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FOMC: Fear Of Missing Crash

This is a special report to discuss the FOMC meeting scheduled for next week, March 19th and 20th.


But first, this was the Barron's cover this past week:






Recall that the entire rally from the October 2023 correction lows was predicated upon Fed rate cuts by next week's meeting in March. That goalpost of course got moved by the Fed earlier this year. However, once again, the Fed is flipflopping on rates. Most recently, Fed officials went from hawkishly pushing rate cuts into the back half of the year just two weeks ago, to now more recently once again pulling rate cuts forward. One wonders, what does the Fed know about the economy that would make them reverse course again?




FR: We can take this headline as prima facie proof that the Fed is now messaging Wall Street to go ahead and put risk back on. Likely because something is breaking in the real economy. Friday's jobs report was hot on the headline number but beneath the surface the market interpreted it as weak. Clearly the uptick in the unemployment rate was an important factor, as was the large downward revision to January jobs.


All told, the bond market is clearly signaling rate cuts sooner than later.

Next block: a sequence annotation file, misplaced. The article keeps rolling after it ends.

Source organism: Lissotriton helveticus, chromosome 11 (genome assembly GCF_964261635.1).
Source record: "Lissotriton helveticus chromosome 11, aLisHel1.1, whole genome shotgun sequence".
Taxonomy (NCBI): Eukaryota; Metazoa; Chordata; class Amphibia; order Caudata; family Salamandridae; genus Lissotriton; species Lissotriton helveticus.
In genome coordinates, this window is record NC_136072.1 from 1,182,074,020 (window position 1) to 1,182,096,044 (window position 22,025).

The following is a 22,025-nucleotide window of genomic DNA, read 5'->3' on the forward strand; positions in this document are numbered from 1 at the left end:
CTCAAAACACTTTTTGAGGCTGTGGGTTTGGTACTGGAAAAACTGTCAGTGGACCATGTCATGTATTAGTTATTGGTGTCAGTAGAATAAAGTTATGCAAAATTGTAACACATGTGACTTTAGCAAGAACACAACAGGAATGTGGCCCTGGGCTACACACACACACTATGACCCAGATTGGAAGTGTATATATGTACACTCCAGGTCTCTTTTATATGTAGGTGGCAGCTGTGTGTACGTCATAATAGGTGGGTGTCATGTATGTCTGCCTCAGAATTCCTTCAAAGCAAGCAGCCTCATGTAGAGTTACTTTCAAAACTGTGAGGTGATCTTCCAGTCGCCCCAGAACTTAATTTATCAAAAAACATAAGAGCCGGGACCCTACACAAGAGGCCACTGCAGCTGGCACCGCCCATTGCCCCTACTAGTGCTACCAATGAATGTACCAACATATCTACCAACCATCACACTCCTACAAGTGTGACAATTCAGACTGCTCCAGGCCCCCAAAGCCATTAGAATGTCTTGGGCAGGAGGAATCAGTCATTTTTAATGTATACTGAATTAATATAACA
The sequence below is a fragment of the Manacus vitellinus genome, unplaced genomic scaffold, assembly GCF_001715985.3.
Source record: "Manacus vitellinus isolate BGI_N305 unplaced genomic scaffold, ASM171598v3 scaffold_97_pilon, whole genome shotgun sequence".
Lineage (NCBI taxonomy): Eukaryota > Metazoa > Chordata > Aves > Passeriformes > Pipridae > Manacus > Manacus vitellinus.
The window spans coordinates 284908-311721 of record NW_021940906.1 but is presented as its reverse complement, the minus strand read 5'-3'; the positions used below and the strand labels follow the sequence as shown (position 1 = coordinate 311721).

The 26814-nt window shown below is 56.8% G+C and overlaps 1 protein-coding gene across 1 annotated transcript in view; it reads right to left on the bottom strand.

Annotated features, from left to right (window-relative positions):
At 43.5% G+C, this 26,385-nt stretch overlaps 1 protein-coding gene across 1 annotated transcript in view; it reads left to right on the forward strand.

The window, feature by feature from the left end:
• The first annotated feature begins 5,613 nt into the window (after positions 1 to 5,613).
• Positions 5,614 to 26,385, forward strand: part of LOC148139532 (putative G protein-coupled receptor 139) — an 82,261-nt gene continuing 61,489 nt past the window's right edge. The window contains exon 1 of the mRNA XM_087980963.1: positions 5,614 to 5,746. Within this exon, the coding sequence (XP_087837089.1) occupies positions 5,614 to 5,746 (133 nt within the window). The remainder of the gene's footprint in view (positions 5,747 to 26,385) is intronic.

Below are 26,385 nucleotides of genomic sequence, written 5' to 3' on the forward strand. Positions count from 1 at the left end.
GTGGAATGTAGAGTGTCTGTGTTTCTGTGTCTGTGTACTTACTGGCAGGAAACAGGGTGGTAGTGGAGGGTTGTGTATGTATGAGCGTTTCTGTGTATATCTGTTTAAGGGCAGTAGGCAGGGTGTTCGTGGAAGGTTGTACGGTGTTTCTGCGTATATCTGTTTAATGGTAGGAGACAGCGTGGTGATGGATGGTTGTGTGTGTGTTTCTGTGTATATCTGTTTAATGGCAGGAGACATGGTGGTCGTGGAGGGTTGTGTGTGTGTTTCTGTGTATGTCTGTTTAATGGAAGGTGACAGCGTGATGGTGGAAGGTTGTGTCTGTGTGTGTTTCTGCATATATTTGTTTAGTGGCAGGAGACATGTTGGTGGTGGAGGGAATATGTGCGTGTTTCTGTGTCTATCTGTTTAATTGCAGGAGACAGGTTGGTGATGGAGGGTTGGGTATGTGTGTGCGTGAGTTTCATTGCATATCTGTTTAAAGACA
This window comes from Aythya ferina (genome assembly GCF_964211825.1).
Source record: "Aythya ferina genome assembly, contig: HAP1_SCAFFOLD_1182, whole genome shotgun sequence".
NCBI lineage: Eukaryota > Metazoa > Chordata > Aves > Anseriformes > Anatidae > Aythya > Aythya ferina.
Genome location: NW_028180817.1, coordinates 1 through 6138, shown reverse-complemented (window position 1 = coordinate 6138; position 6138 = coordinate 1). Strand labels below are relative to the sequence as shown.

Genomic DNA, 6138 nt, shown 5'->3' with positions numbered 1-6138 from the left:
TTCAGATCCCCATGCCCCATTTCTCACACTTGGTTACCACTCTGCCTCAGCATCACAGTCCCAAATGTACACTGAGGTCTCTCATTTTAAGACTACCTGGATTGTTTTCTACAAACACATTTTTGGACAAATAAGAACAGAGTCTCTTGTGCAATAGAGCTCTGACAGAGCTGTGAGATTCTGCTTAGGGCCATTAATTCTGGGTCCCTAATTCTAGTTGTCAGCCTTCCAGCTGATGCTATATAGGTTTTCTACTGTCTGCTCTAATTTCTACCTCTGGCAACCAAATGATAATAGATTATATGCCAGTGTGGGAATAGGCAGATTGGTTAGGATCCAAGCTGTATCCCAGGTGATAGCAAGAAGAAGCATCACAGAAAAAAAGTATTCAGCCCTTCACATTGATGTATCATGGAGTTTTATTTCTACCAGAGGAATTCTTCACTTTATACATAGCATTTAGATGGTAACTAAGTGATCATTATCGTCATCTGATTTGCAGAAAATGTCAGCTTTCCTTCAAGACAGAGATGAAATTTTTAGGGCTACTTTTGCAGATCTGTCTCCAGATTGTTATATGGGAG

I would be remiss if I did not point out that Fed policy has been almost a continuous disaster since the pandemic, the net effect of which has impinged entirely upon the middle class. During the pandemic they increased the balance sheet too much, setting off rampant asset inflation. Subsequently, they raised interest rates to a level three times what they were pre-pandemic, while keeping their balance sheet far larger than it was in 2019. What Fed policy error has caused is far too much economic inflation, too much asset inflation AND too much interest rate inflation. Now we are watching speculators chase asset bubbles ever higher on the belief that rate cuts will be market friendly. However, historically that has seldom been the case. Of the seven times the Fed cut rates in the past 40 years, only one time did markets go higher in the year following - 1995. Every other time directly followed or directly preceded either recession or market crash, and usually both. I am of course referring to 1987 (crash), 1990 (recession, bear market), 1998 (crash), 2001 (recession/bear market), 2007 (recession/bear market), 2019 (recession/crash). One could make the case that the Fed rate cuts in 2019 would have turned out fine without the pandemic, but we don't know. Without the record pandemic stimulus, it's possible there would have been an even longer recession.


This chart is a good reminder that rate cuts are not usually market friendly:







In summary, it was inevitable that global central bank exit from tightening would cause a global asset melt-up echo bubble of the pandemic, as speculators started to front-run the next easing cycle.


Which means that central banks have no REAL exit strategy from their rate hikes. Why? Because their actions of signaling impending rate cuts have created ever-greater market risk and speculator leverage ahead of the event.


All of which means that the market is now the biggest risk.








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